Identification of Unknown Report
The purpose of this lab was to determine the identity of an unknown bacteria slant culture. The unknown was identified using differential tests to determine its metabolic and morphology characteristics. Results from the differential tests indicated that unknown culture 5 is Staphylococcus aureus.
The purpose of this lab was to determine the identity of an unknown bacteria slant culture using a series of differential tests. The tests used to identify the unknown bacterial culture included: Gram stain, mannitol salt agar, coagulase tube test, and an antimicrobial susceptibility test. The tests selected were based on the results of a gram stain.
Gram staining, the most commonly used differential stain, allows for the fast and easy detection between gram negative and gram positive organisms based on the presence or absence of peptidoglycan. A gram positive organism resists the decolorization process due to a large amount of peptidoglycan and appears a purple color. A gram negative organism is successfully destained, counterstained with safranin and appears reddish-pink.
Mannitol salt agar is used to detect an organism’s ability to ferment mannitol, which lowers the pH of the phenol red containing medium. Phenol red is yellow below pH 6.8, red at 7.4-8.4, and pink at pH 8.4 and above.
The coagulase test uses rabbit plasma to determine if the organism produces the coagulase enzyme in either the free or bound coagulase forms. Staphylococcus aureus produces a positive test for the coagulase enzyme while other Staphylococcus organisms do not.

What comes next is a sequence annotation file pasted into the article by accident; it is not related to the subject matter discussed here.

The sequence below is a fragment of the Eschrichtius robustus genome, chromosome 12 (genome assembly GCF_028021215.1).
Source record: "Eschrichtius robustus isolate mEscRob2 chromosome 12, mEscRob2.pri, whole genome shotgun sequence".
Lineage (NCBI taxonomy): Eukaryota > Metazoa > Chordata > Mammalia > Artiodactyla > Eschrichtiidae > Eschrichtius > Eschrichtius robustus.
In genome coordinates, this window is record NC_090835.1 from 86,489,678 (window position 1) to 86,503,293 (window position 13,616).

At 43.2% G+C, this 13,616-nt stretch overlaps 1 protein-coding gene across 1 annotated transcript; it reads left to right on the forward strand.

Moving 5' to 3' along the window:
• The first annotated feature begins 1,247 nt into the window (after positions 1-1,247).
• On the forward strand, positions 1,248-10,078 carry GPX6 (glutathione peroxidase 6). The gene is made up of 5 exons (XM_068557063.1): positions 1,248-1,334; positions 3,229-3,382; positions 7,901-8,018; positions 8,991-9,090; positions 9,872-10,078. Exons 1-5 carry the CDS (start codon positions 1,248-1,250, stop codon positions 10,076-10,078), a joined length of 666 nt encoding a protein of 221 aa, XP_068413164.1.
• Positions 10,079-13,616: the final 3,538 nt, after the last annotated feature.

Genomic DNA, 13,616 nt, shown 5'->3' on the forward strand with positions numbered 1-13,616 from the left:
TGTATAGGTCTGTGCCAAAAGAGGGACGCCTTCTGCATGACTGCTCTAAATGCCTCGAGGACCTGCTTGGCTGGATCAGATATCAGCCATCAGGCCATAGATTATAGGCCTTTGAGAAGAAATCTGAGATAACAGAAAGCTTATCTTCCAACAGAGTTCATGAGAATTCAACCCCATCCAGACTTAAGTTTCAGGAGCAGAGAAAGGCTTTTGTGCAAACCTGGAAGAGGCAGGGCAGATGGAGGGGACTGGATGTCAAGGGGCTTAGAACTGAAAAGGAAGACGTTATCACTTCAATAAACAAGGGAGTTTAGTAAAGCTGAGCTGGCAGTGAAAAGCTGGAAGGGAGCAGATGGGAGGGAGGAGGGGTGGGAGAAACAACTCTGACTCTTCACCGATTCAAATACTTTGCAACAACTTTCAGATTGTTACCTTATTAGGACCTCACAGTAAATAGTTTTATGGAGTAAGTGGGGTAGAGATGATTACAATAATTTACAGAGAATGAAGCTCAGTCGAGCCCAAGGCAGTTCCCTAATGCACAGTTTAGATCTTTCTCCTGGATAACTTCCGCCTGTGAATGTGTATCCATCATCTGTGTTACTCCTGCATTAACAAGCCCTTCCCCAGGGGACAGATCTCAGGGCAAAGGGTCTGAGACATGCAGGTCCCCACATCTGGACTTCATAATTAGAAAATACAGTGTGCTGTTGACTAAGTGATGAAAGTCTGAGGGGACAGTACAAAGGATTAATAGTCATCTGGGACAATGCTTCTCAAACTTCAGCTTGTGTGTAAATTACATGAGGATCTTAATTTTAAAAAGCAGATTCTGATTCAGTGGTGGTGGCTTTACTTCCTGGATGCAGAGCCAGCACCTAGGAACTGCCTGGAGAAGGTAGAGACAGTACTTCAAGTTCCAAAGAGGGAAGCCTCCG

The last test performed was the test for the resistance to certain antibiotics. The results of the antimicrobial susceptibility test produced different sized zones of inhibition. The size of the zone of inhibition, or lack thereof, to a certain antibiotic determines it’s susceptibility to that antibiotic.
Materials and Methods:
Mannitol salt agar plate
Various antimicrobial infused discs Bunsen burner
Coagulase tube test
BHI agar culture plate
2 Nutrient agar plates
Gram stain test kit
1. First step was to inoculate the BHI plate from the slant culture and create a streak plate as described in Experiment 2, procedure part B, page 7 of my lab notebook. Incubated at 37°C for 24 hours. 2. Using sterile inoculation methods, a sample of the unknown organism was taken from the slant culture and used to create a gram stained slide as described in Experiment 5, pages 33-35. 3. After the streak plate was incubated for 24 hours at 37°C, it was used to perform the following tests (procedure for each test located in lab notebook on pages indicated): a. Mannitol salt agar fermentation – Experiment 7, page 43 b. Coagulase test – Experiment 10, part 2, page 62
c. Antimicrobial susceptibility test – Experiment 10, part 3, page 63
Gram Stain: The gram stain was able to show that the unknown organism was gram positive and a Staphylococcus, or round clusters of cells. Below is a picture of what the organism looked like under a light microscope at a magnification of 1000X.
Streak Plate: The streak of the unknown was useful in identifying the colony morphology of the organism. Below you can see the margin of the isolated unknown colonies is undulated, the size was moderate, and growth was white and opaque.
Mannitol Salt Agar Test: Most Staphylococci are able to grow on this salty medium nut do not ferment mannitol so the red color of the medium remains unchanged. Only a select few Staphylococci are able to ferment mannitol which effectively changes the pH level of the phenol red to a pH below 6.8 which changes the medium to a yellow color. The MSA test indicated (pictured below), through growth and a color change from red to yellow, that the unknown organism was a Staphylococcus (growth), and possibly a Staphylococcus aureus (pH/color change)....
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